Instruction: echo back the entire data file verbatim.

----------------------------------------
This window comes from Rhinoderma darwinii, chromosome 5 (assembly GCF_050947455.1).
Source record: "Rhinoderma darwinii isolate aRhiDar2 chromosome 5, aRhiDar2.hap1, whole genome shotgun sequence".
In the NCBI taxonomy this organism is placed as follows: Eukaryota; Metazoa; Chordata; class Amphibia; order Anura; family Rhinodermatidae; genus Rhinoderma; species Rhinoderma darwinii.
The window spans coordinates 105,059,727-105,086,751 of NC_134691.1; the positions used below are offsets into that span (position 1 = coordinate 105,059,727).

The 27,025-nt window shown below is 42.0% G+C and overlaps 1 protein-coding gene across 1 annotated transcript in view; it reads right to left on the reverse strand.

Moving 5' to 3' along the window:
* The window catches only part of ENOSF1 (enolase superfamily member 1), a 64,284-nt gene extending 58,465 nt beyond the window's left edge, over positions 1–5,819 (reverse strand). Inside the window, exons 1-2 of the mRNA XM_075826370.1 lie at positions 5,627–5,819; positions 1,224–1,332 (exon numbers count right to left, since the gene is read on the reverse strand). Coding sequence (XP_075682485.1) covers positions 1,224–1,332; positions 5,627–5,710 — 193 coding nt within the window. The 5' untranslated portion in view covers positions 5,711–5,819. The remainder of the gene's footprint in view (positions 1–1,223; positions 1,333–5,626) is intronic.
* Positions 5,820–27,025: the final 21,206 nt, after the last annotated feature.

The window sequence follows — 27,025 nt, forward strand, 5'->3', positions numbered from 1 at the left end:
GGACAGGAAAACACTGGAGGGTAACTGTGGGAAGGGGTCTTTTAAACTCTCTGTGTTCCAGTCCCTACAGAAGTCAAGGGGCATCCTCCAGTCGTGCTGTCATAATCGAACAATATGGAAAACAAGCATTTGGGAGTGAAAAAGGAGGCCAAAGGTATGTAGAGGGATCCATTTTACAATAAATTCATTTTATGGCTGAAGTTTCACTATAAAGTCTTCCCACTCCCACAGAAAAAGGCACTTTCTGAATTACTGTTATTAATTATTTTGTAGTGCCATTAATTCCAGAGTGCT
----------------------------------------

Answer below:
This window comes from Rhinoderma darwinii, chromosome 5 (assembly GCF_050947455.1).
Source record: "Rhinoderma darwinii isolate aRhiDar2 chromosome 5, aRhiDar2.hap1, whole genome shotgun sequence".
In the NCBI taxonomy this organism is placed as follows: Eukaryota; Metazoa; Chordata; class Amphibia; order Anura; family Rhinodermatidae; genus Rhinoderma; species Rhinoderma darwinii.
The window spans coordinates 105,059,727-105,086,751 of NC_134691.1; the positions used below are offsets into that span (position 1 = coordinate 105,059,727).

The 27,025-nt window shown below is 42.0% G+C and overlaps 1 protein-coding gene across 1 annotated transcript in view; it reads right to left on the reverse strand.

Moving 5' to 3' along the window:
* The window catches only part of ENOSF1 (enolase superfamily member 1), a 64,284-nt gene extending 58,465 nt beyond the window's left edge, over positions 1–5,819 (reverse strand). Inside the window, exons 1-2 of the mRNA XM_075826370.1 lie at positions 5,627–5,819; positions 1,224–1,332 (exon numbers count right to left, since the gene is read on the reverse strand). Coding sequence (XP_075682485.1) covers positions 1,224–1,332; positions 5,627–5,710 — 193 coding nt within the window. The 5' untranslated portion in view covers positions 5,711–5,819. The remainder of the gene's footprint in view (positions 1–1,223; positions 1,333–5,626) is intronic.
* Positions 5,820–27,025: the final 21,206 nt, after the last annotated feature.

The window sequence follows — 27,025 nt, forward strand, 5'->3', positions numbered from 1 at the left end:
GGACAGGAAAACACTGGAGGGTAACTGTGGGAAGGGGTCTTTTAAACTCTCTGTGTTCCAGTCCCTACAGAAGTCAAGGGGCATCCTCCAGTCGTGCTGTCATAATCGAACAATATGGAAAACAAGCATTTGGGAGTGAAAAAGGAGGCCAAAGGTATGTAGAGGGATCCATTTTACAATAAATTCATTTTATGGCTGAAGTTTCACTATAAAGTCTTCCCACTCCCACAGAAAAAGGCACTTTCTGAATTACTGTTATTAATTATTTTGTAGTGCCATTAATTCCAGAGTGCT